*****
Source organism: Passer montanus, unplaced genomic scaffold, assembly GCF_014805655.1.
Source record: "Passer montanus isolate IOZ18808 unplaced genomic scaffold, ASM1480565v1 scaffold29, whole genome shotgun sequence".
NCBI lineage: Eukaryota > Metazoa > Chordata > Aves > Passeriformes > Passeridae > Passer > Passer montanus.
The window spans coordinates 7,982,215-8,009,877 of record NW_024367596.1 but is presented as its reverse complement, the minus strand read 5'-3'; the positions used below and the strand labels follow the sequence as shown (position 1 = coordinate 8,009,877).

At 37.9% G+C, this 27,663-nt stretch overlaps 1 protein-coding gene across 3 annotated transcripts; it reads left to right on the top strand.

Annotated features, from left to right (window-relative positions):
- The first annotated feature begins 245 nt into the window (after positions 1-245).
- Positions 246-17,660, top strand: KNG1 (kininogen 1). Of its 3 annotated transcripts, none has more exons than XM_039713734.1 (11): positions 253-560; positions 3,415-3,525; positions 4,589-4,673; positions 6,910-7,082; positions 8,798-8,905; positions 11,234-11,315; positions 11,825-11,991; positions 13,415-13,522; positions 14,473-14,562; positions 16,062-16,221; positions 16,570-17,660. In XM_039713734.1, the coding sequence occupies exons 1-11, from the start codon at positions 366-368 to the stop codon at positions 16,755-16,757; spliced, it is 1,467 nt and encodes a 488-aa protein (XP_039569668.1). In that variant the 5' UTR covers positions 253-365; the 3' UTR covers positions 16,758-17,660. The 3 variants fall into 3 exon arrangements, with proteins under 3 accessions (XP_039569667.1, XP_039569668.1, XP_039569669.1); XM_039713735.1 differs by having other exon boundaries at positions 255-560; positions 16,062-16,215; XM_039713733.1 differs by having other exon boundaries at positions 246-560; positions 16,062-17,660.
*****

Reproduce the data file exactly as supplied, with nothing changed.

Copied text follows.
Source organism: Passer montanus, unplaced genomic scaffold, assembly GCF_014805655.1.
Source record: "Passer montanus isolate IOZ18808 unplaced genomic scaffold, ASM1480565v1 scaffold29, whole genome shotgun sequence".
NCBI lineage: Eukaryota > Metazoa > Chordata > Aves > Passeriformes > Passeridae > Passer > Passer montanus.
The window spans coordinates 7,982,215-8,009,877 of record NW_024367596.1 but is presented as its reverse complement, the minus strand read 5'-3'; the positions used below and the strand labels follow the sequence as shown (position 1 = coordinate 8,009,877).

At 37.9% G+C, this 27,663-nt stretch overlaps 1 protein-coding gene across 3 annotated transcripts; it reads left to right on the top strand.

Annotated features, from left to right (window-relative positions):
- The first annotated feature begins 245 nt into the window (after positions 1-245).
- Positions 246-17,660, top strand: KNG1 (kininogen 1). Of its 3 annotated transcripts, none has more exons than XM_039713734.1 (11): positions 253-560; positions 3,415-3,525; positions 4,589-4,673; positions 6,910-7,082; positions 8,798-8,905; positions 11,234-11,315; positions 11,825-11,991; positions 13,415-13,522; positions 14,473-14,562; positions 16,062-16,221; positions 16,570-17,660. In XM_039713734.1, the coding sequence occupies exons 1-11, from the start codon at positions 366-368 to the stop codon at positions 16,755-16,757; spliced, it is 1,467 nt and encodes a 488-aa protein (XP_039569668.1). In that variant the 5' UTR covers positions 253-365; the 3' UTR covers positions 16,758-17,660. The 3 variants fall into 3 exon arrangements, with proteins under 3 accessions (XP_039569667.1, XP_039569668.1, XP_039569669.1); XM_039713735.1 differs by having other exon boundaries at positions 255-560; positions 16,062-16,215; XM_039713733.1 differs by having other exon boundaries at positions 246-560; positions 16,062-17,660.